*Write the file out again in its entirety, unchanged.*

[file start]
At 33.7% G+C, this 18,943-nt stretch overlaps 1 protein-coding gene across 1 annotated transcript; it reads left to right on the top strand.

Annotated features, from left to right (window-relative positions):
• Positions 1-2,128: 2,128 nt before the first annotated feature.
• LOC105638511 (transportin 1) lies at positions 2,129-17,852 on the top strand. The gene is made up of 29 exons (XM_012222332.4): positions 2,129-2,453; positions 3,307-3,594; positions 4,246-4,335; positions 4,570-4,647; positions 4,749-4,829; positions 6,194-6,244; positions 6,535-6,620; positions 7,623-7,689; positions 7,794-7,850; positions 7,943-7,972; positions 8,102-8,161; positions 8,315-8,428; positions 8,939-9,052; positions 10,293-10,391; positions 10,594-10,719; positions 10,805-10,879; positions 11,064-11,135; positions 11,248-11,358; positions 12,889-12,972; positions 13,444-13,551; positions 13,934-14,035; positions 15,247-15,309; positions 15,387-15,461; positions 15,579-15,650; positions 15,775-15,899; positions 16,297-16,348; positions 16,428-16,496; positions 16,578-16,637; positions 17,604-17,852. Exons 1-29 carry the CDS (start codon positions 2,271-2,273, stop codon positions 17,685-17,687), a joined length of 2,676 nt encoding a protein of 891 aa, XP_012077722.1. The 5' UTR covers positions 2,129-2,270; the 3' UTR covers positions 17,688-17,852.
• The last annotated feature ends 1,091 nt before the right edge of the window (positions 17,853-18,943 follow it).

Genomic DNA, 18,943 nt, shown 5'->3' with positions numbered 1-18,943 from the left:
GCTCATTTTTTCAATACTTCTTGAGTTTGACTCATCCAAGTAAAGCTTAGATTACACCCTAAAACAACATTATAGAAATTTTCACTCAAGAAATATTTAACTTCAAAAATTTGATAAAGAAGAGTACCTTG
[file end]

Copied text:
At 33.7% G+C, this 18,943-nt stretch overlaps 1 protein-coding gene across 1 annotated transcript; it reads left to right on the top strand.

Annotated features, from left to right (window-relative positions):
• Positions 1-2,128: 2,128 nt before the first annotated feature.
• LOC105638511 (transportin 1) lies at positions 2,129-17,852 on the top strand. The gene is made up of 29 exons (XM_012222332.4): positions 2,129-2,453; positions 3,307-3,594; positions 4,246-4,335; positions 4,570-4,647; positions 4,749-4,829; positions 6,194-6,244; positions 6,535-6,620; positions 7,623-7,689; positions 7,794-7,850; positions 7,943-7,972; positions 8,102-8,161; positions 8,315-8,428; positions 8,939-9,052; positions 10,293-10,391; positions 10,594-10,719; positions 10,805-10,879; positions 11,064-11,135; positions 11,248-11,358; positions 12,889-12,972; positions 13,444-13,551; positions 13,934-14,035; positions 15,247-15,309; positions 15,387-15,461; positions 15,579-15,650; positions 15,775-15,899; positions 16,297-16,348; positions 16,428-16,496; positions 16,578-16,637; positions 17,604-17,852. Exons 1-29 carry the CDS (start codon positions 2,271-2,273, stop codon positions 17,685-17,687), a joined length of 2,676 nt encoding a protein of 891 aa, XP_012077722.1. The 5' UTR covers positions 2,129-2,270; the 3' UTR covers positions 17,688-17,852.
• The last annotated feature ends 1,091 nt before the right edge of the window (positions 17,853-18,943 follow it).

Genomic DNA, 18,943 nt, shown 5'->3' with positions numbered 1-18,943 from the left:
GCTCATTTTTTCAATACTTCTTGAGTTTGACTCATCCAAGTAAAGCTTAGATTACACCCTAAAACAACATTATAGAAATTTTCACTCAAGAAATATTTAACTTCAAAAATTTGATAAAGAAGAGTACCTTG